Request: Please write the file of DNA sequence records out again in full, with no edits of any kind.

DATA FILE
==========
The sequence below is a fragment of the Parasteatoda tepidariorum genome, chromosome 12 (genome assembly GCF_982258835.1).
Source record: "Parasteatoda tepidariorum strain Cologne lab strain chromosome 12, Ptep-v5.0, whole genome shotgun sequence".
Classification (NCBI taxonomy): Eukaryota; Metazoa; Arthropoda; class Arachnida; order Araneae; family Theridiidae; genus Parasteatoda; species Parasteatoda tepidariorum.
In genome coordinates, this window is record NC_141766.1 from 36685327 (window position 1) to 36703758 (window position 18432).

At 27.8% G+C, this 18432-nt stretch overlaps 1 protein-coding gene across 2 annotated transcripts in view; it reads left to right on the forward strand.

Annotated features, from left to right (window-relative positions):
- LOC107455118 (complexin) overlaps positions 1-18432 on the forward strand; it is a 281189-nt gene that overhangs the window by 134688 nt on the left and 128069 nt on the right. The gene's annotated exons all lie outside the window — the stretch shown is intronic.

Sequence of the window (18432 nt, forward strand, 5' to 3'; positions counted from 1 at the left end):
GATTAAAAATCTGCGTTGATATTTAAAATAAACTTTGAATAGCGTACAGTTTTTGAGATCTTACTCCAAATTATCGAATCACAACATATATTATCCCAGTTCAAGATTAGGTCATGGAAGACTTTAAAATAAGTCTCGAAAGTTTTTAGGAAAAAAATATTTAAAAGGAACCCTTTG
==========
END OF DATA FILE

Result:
The sequence below is a fragment of the Parasteatoda tepidariorum genome, chromosome 12 (genome assembly GCF_982258835.1).
Source record: "Parasteatoda tepidariorum strain Cologne lab strain chromosome 12, Ptep-v5.0, whole genome shotgun sequence".
Classification (NCBI taxonomy): Eukaryota; Metazoa; Arthropoda; class Arachnida; order Araneae; family Theridiidae; genus Parasteatoda; species Parasteatoda tepidariorum.
In genome coordinates, this window is record NC_141766.1 from 36685327 (window position 1) to 36703758 (window position 18432).

At 27.8% G+C, this 18432-nt stretch overlaps 1 protein-coding gene across 2 annotated transcripts in view; it reads left to right on the forward strand.

Annotated features, from left to right (window-relative positions):
- LOC107455118 (complexin) overlaps positions 1-18432 on the forward strand; it is a 281189-nt gene that overhangs the window by 134688 nt on the left and 128069 nt on the right. The gene's annotated exons all lie outside the window — the stretch shown is intronic.

Sequence of the window (18432 nt, forward strand, 5' to 3'; positions counted from 1 at the left end):
GATTAAAAATCTGCGTTGATATTTAAAATAAACTTTGAATAGCGTACAGTTTTTGAGATCTTACTCCAAATTATCGAATCACAACATATATTATCCCAGTTCAAGATTAGGTCATGGAAGACTTTAAAATAAGTCTCGAAAGTTTTTAGGAAAAAAATATTTAAAAGGAACCCTTTG